Fiddler on the Roof
by Rocky Mountain Theatre for Kids

Photo by Kristy RoweOne of the most beloved musicals of all time has come to Boulder, Colorado with Rocky Mountain Theatre for Kids’ production of Fiddler on the Roof – a tale about a good-natured, pious, and humorous Jewish milkman named Tevye living in a small Ukrainian village shortly before the Bolshevik Revolution. It is a time of change when the only thing allowing him to keep his balance are his society’s long-held traditions. But when those traditions begin changing before his very eyes, he must struggle to find balance in the new world by searching within. Helping him to do it is one of the great musical scores including Sunrise, Sunset, Matchmaker, and If I Were a Rich Man.

The cast is filled with kids ranging from elementary to high school age, though mostly in the middle school range, and they do a nice job with the challenging piece. Tela Moss plays the poor milkman Tevye. His words can be hard to understand at times with the inflections, but he seems to do his best work when he lets his own personality and sense of humor dominate his performance seen especially in the “Dream Sequence” when he craftily uses spirits from the other world to convince his outspoken, strong-willed, but superstitious wife Golde that their oldest daughter Tzeitel will be better off marrying the poor tailor Motel rather than the rich widowed butcher Lazar Wolf (with whom Tevye’s already made a marriage bargain).

Photo by Kristy RoweLena Antman is a strong and terrific Golde. Their daughters are double-cast. On the Saturday afternoon I attended, Ella Wrenn was eldest daughter Tzeitel clearly eager to marry her childhood love Motel, with Teri Andony admirably filling the role of the meek and goofy tailor who has to put his foot down if he wants to marry the love of his life, eventually ending in the soaring song Miracle of Miracles (which unfortunately is sung off to the side rather than letting the vibrant song fill the stage). Second daughter Hodel was played with intelligence “and affection” by Jen Osgood who is courted by radical student Perchik (Hope Morton, who has a nice subtlety with her acting). And then there’s the third eldest daughter, young Chava played by impressive young talent Veronica Bird (who just turned twelve during the run), with Veronica giving her dramatic role great depth and who always seems so immersed in her character. She is courted by another good, young talent, Maya Musial as the Russian book reader Fyedka. Other impressive standouts include Maya Ward as a truly diverting Yente who uses her voice, face, and body language so well, and Jen Wilson as the stern but internally torn Russian Constable.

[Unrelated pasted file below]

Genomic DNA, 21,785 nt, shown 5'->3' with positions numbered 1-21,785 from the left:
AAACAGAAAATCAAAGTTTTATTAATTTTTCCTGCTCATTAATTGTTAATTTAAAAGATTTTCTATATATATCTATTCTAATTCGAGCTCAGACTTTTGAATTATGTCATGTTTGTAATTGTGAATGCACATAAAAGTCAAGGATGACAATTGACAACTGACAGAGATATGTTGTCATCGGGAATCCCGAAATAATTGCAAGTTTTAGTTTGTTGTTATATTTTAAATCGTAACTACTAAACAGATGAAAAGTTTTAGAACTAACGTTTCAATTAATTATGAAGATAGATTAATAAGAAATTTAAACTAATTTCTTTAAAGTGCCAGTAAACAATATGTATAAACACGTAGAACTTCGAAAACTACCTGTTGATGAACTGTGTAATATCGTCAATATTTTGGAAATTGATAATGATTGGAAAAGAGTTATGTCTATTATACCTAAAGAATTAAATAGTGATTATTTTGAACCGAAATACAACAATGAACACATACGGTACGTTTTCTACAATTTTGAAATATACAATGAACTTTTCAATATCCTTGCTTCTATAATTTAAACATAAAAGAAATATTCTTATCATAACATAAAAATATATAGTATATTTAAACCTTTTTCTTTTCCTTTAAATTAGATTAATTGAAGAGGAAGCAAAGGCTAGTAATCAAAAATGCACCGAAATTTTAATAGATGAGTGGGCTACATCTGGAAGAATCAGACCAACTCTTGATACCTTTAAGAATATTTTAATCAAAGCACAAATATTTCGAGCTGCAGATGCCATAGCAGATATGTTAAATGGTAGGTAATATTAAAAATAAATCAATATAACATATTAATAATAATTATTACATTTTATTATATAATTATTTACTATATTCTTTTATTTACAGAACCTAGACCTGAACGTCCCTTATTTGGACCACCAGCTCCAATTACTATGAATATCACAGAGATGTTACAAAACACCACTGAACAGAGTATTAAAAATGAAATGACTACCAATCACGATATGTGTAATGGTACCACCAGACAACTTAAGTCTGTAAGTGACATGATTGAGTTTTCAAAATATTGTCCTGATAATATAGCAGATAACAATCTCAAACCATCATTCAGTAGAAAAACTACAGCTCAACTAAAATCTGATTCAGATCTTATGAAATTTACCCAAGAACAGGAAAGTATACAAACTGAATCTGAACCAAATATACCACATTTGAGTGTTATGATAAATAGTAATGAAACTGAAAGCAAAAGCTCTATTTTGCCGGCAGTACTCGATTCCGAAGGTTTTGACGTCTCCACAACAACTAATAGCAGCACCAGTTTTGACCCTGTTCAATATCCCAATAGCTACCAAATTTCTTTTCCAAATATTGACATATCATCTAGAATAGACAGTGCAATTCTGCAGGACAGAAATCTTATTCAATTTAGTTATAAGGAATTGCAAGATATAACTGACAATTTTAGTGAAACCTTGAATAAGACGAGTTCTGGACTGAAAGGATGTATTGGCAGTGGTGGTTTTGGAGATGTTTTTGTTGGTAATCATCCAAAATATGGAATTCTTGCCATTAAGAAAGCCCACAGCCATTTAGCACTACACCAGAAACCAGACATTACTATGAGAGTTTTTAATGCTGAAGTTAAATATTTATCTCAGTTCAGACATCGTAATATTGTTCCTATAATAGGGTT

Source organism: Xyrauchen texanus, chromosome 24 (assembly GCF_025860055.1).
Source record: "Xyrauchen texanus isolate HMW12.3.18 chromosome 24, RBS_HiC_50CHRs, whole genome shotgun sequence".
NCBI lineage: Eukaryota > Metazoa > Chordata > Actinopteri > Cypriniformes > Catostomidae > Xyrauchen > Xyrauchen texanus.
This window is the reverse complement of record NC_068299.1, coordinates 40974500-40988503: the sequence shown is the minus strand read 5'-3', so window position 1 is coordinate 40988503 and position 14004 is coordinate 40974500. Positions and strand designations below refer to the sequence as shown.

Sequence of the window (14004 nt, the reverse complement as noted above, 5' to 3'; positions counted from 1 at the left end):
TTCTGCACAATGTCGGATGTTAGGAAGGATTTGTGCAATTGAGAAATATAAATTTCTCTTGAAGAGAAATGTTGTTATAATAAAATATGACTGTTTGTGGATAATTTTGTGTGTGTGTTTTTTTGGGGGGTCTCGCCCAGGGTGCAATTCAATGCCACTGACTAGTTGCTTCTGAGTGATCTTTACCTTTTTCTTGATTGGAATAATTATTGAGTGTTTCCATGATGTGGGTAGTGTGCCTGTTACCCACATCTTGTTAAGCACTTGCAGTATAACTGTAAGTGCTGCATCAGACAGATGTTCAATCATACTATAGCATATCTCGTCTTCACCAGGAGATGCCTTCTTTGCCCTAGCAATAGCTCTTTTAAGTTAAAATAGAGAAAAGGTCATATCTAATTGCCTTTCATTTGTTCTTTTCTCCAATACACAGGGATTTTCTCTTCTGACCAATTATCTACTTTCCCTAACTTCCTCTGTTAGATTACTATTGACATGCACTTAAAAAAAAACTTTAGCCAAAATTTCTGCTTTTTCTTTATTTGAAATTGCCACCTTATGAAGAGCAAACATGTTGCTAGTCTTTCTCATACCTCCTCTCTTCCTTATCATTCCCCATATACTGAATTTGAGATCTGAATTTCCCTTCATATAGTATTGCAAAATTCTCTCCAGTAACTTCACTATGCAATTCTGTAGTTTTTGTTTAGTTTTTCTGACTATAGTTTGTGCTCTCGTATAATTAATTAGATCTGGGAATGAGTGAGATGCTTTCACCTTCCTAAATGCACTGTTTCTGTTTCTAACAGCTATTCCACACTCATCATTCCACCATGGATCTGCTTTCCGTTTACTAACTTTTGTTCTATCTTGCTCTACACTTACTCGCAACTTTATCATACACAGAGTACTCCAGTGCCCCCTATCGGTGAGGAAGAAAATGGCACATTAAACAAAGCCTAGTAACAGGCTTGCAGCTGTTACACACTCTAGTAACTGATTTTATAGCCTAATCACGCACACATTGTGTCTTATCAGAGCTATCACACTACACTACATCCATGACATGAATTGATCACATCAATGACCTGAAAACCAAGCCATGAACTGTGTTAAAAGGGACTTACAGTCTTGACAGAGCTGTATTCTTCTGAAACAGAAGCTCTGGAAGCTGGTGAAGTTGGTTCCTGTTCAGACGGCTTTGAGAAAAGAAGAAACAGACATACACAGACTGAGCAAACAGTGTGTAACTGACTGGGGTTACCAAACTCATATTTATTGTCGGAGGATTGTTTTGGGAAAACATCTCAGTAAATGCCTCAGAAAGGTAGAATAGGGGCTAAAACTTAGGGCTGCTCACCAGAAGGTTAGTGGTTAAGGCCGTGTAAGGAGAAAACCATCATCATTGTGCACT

On opening weekend Director Michelle Romeo’s show still had a few rough spots that could probably be ironed out through a couple more rehearsals (or by the closing weekend). Long blackouts for several scene changes tended to take one out of the flow of the story, and could probably be reduced by a simpler set and scenery. But overall the show was very successful with some great moments of creativity. The “Dream Sequence” was masterfully conceived and portrayed, with Hannah Alt (who also played a good fiddle) turning in terrific vocal work as the kindly Grandma Tzeitel who can get quite angry when she gets the wrong response from Tevye. And then there’s the ghost of Lazar Wolf’s first wife coming out from the foot of Tevye and Golde’s bed (with Hayley Musial giving a hilarious tongue-lashing of Tevye and making known her desperate desire that no future wife inherits her precious strands of pearls). 

The show ends with some clever bows that include Tzeitel scaring her mousy husband Motel and Lazar giving his widow her cherished strand of pearls.

Performs through April 30, 2006.

Rob Hopper
National Youth Theatre

~ Cast ~

Photo by Kristy RoweTevye: Tela Moss
Golde: Lena Antman
Tzeitel: Ella Wrenn
Hodel: Jen Osgood
Chava: Veronica Bird
Shprintz: Hayley Musial
Bielke: Erin Gillespie
Yente: Maya Ward
Motel Kamzoil: Teri Andony
Perchik: Hope Morton
Lazar Wolf: Alicia Palm
Mordcha: Katie Pemberton
Rabbi: Hayley Musial
Avram: Nina Forbes
Nahum: Hannah Alt
Grandma Tzeitel: Hannah Alt
Fruma-Sarah: Hayley Musial
Bottle Dancers:
Alicia Palm
Tela Moss
Katie Pemberton
Constable: Jen Wilson
Fyedka: Maya Musial
Hannah Alt
Katie Pemberton
Sidney Moss
The Fiddler: Hannah Alt

Director: Michelle Romeo
Choreographer: David Kelly
Stage Manager: Cate Heckel
Musical Director: Sharon Haddad
Costumer: Susannah Harris
Scenic Design: David Kelly
Lighting Design: Mark Rhode


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